First impression on unpacking the Q702 test unit was the solid feel and clean, minimalist styling.
Nintendo 3DS: The unanswered hardware questions
- — 16 June, 2010 10:29
The 3D consumer electronics trend reached a boiling point today when Nintendo announced the portable 3DS gaming device, a no-glasses 3D system promising simplicity and elegance for gamers seeking a 3D experience. After getting a hands on with the new gadget at E3, there is little doubt that the era of effective and sensible 3D has finally arrived.
That said, here at GeekTech, we care just as much about the engine under the hood as we do about the rims on our ride, and in that respect Nintendo still has a lot to answer regarding their revolutionary portable.
What's that 3D effect?
We've previously posted a rundown of the various 3D technologies available, and after prodding the Nintendo reps for more info, it's clear they aren't revealing their secrets just yet. However, given that the depth of the 3D effect on the 3DS can be turned up or down with a slider button, it appears that there is some degree of light diffusion happening directly in the device.
I predicted back in March that the 3DS would sport a parallax barrier screen, which works by diffusing separately polarized light to each eye. This may still be the case, but the specifics of how Nintendo is controlling the degree of depth is still a mystery.
Level Up Your Wi-Fi
Nintendo announced a robust Wi-Fi system-to-system communication mechanism that will transmit data on games you aren't even playing to other 3DS devices you may encounter in public. As awesome as this sounds for my Pokemon collecting game, I'm most worried about reliving the horrors of my WEP-only Nintendo DS. Expanded security options are a must for a new system and while you're at it Nintendo, please future proof your system and add some Wi-Fi N connectivity, too. The DS always felt stuck in the past in terms of hardware specs so a more future-thinking engineering design would help keep this device relevant in the eyes of geeks for years to come.
The 3DS sports three cameras, two on the back for taking 3D pictures and one front facing camera for head-tracking. But how many megapixels are we talking here? The DSi had one 3-megapixel camera and one .3-megapixel camera, but I'm hoping Nintendo we'll do much better than that for the 3DS.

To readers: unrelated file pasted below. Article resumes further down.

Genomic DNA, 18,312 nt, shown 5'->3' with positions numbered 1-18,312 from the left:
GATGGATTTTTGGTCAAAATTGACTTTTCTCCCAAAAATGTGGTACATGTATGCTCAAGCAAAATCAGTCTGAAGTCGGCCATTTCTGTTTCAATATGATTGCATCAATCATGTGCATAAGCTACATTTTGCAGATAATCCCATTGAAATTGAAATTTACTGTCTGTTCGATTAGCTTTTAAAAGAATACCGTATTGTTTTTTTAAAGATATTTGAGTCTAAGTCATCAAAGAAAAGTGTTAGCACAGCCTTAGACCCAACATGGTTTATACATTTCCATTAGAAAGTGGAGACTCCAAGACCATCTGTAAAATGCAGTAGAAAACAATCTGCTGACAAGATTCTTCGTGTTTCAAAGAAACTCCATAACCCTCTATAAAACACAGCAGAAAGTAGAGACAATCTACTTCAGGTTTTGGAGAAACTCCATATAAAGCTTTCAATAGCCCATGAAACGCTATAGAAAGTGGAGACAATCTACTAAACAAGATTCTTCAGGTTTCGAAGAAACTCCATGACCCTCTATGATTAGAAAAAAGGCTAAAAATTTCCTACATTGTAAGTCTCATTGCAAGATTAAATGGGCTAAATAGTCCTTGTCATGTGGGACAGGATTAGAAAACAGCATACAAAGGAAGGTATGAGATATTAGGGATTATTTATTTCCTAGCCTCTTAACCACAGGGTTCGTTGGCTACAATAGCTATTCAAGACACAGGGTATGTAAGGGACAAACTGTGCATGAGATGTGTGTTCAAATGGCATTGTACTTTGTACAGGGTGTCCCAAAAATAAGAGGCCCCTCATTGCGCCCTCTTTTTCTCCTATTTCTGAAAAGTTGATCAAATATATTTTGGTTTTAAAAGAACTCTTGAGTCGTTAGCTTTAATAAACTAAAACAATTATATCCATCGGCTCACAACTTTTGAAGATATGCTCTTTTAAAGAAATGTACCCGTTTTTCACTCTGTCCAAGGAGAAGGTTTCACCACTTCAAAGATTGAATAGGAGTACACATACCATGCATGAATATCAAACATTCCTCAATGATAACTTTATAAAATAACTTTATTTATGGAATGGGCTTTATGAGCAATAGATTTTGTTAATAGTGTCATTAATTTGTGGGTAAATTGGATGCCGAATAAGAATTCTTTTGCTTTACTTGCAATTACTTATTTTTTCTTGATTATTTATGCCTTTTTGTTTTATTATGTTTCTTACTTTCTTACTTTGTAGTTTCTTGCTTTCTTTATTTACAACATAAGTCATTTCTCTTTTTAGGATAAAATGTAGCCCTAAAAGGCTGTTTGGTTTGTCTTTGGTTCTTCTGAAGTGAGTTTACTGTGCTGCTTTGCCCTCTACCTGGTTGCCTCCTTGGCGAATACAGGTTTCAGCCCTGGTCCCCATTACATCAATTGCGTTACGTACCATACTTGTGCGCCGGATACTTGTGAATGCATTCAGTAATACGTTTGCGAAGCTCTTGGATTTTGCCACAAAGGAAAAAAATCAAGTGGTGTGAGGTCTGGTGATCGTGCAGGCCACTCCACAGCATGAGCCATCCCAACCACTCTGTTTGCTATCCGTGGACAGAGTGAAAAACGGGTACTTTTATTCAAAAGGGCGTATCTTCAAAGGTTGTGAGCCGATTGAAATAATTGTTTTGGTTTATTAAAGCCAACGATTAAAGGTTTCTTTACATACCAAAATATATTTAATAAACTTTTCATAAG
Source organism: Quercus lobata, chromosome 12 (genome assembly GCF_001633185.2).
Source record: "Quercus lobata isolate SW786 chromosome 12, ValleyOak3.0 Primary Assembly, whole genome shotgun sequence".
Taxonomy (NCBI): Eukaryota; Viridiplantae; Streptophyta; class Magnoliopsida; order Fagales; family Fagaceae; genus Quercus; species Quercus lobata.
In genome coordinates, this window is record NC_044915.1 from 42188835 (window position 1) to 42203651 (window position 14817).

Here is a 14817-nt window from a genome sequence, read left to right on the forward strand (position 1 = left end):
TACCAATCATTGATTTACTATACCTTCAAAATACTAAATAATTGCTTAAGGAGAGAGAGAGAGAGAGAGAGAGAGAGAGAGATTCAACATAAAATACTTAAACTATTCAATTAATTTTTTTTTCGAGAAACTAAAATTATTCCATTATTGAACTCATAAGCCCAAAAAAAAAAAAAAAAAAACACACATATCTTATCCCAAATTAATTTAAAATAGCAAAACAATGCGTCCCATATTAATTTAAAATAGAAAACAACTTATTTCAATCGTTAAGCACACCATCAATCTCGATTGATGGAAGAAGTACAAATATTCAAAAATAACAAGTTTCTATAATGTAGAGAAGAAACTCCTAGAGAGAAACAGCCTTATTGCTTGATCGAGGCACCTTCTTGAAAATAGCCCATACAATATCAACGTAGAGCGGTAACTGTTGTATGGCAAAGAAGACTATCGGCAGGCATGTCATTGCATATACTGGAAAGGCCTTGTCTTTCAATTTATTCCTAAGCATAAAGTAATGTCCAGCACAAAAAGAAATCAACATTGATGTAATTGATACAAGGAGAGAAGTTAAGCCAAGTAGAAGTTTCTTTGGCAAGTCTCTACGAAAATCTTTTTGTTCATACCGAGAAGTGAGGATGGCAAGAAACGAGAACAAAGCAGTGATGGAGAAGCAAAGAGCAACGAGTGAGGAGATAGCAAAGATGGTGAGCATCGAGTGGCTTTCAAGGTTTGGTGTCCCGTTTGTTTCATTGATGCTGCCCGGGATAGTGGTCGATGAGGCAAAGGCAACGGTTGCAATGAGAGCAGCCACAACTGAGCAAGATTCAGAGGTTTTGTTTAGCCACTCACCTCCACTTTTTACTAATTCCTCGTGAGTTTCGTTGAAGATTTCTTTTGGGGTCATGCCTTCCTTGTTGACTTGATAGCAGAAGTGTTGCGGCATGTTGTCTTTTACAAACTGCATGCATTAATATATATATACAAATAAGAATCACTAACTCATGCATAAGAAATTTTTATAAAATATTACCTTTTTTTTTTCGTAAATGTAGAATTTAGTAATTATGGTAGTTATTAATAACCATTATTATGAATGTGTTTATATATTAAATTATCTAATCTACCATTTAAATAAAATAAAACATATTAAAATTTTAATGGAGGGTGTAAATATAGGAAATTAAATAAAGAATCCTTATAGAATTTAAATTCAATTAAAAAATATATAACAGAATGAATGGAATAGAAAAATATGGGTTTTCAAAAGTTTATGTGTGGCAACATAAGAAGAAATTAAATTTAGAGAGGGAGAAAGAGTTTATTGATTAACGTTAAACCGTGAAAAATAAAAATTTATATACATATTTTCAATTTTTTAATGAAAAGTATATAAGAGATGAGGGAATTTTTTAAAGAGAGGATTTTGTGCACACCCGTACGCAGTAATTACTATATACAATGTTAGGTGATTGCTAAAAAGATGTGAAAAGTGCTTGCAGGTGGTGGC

The prospect of having a device that can take and display 3D pictures will be a massive selling point for the consumer market, but it'll need some good specs around that camera to ensure longevity on the gadget scene. From my hands-on with the device, I was not impressed at all with the picture quality. The 3D effect was great and fun to play with, but the actual pictures themselves would've looked horribly ugly on a typical 2D screen.
The 3DS features a touchscreen, the same feature that made the original DS a huge consumer success. The Nintendogs demo being showed by Nintendo allowed people to use a stylus to control the screen.
While it worked great for this game, I wonder if Nintendo has ignored the huge multitouch gaming scene taking place on the iPhone. The DS platform has always prioritized interface before looks or hardware, so adding multitouch is something that can feel at home with the device, not to mention it would add another dimension for game designers to play with.
There's a lot left to uncover on the 3DS. What kind of beefy processor lies under the hood to power the 3D full motion pictures Nintendo is promising? What about screen resolution and that funky IR port on the back of the device I held? For the moment, Nintendo is mum on releasing any more info. I'm sure all the attendees at E3 gushing about Kid Icarus and Star Fox speaks volumes about the device for the time being.
Hopefully by the time the Tokyo Game Show rolls around later this year, Nintendo will be ready to spill whole can of beans on their portable wonder.